While I only flirted for a brief minute in high school with the idea of serving in a branch of the military as a means to make a living, my personal choice to join the all volunteer forces would not have been out of the realm of possibility as respectable or questioned as a ridicules notion by my extended family.  Looking at my life from a rearview mirror, I can see that clearly now.  Aunt Nettie often spent her social time at USO functions; Aunt Bossie and Aunt Rachel worked on San Diego naval bases as LVNs; my mother’s youngest sister Aunt Adeline was a welder at National Steel’s shipyard welding Navy ships that passed under the Coronado Bridge.  On the other hand, my mother did not work outside of the home & would have questioned the validity of my un-chosen choice at best, & at worst I venture to say she would have attempted to thwart a life in uniform had I articulated my military ambitions out loud, but that is an entirely different matter.   There are many things one chooses not to articulate out loud.

This poem is inspired by my military family tree of which some sketchy details I have pieced together: great grandfather James Collier served in the Union Army, 64th Regiment, United States Colored Infantry; grandfather Lt. William Collier served in the 10th Calvary & 92nd Division, 1899 – 1929; great-uncle Steven Collier served in the 10th Calvary, 1905; great-uncle Ernest “Chick” Collier served in the 10th Calvary, 1911; great-uncle Robert Collier served in the 25th Infantry & 92nd Division, 1917; uncle Ernest H. Collier served in the 9th Calvary & the 24th Infantry, WWII & Korea, purple heart earned in theater near Pusan; uncle Simeon De Leon Collier & uncle William Collier, Jr. also served in the Korean War; father Edward N. Jackson, fifteen going on sixteen year old enlisted “man”, 1401st engineering combat battalion, Korean War, ordered into active duty age 17 September 11, 1950; cousins Feliza Williams & Nikki Williams served  Persian Gulf War.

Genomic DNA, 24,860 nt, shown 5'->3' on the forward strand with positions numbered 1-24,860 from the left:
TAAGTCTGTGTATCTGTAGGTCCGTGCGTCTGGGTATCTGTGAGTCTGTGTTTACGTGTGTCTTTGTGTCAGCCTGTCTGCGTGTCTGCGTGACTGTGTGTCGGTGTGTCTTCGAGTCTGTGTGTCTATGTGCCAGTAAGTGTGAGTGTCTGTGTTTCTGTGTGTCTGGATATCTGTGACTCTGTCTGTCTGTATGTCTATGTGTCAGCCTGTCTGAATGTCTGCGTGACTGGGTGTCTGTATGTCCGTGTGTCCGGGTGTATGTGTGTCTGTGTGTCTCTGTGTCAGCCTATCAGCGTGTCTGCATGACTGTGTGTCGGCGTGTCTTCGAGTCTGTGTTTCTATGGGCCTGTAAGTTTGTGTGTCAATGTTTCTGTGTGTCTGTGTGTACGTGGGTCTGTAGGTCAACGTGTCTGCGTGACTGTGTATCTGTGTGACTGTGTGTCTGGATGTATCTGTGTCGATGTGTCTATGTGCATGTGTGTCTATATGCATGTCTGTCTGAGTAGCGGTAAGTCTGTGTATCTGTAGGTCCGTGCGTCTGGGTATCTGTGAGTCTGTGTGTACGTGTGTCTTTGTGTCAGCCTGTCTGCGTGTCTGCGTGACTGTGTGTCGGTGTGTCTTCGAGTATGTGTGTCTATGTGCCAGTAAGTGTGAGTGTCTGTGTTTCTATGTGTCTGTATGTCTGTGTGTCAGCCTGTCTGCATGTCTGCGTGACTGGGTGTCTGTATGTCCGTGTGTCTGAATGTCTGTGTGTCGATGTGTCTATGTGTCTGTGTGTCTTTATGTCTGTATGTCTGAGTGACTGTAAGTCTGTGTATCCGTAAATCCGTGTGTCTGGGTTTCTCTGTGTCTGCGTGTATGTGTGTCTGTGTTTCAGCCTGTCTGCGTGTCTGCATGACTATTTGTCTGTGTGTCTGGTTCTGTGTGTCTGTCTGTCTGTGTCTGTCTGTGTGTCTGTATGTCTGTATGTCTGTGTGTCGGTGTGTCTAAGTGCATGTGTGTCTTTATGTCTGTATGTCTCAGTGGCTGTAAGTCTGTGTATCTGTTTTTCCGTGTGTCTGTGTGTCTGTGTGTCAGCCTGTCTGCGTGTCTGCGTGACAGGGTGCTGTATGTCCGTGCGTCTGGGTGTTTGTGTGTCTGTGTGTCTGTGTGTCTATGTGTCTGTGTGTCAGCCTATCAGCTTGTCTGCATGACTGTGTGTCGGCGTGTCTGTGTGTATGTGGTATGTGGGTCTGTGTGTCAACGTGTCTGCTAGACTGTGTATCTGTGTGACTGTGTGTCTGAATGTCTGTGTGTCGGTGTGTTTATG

People ask me “why” a lot.  Why this? Why now?  My blank stare telegraphs back – Why not this? Why not now?   The under-told story of women in the military is being re-drafted, re-edited, re-scripted, & re-assembled, just as the story of African Americans in America is evolving with Barak & Michelle Obama residing at 1600 Pennsylvania Ave.  Underneath the foggy bottom of Osama Bin Ladin’s death at the hands of Seal Team 6, it is probably no absurd guess on my part that an African American woman had some part in that mission be it great or small.  We may never know her name(s).

Triumph is not always pretty; in fact it can be quite ugly in the making.  The story of women in the military continues to evolve despite policy controversy, overcoming obstacles including service related complications, abuse, or personal demons; their stories deserve to be celebrated.  This book is a celebration of the known & the unknown, dead & alive, of African American women’s contributions to the United States military.  Their service is my poetry.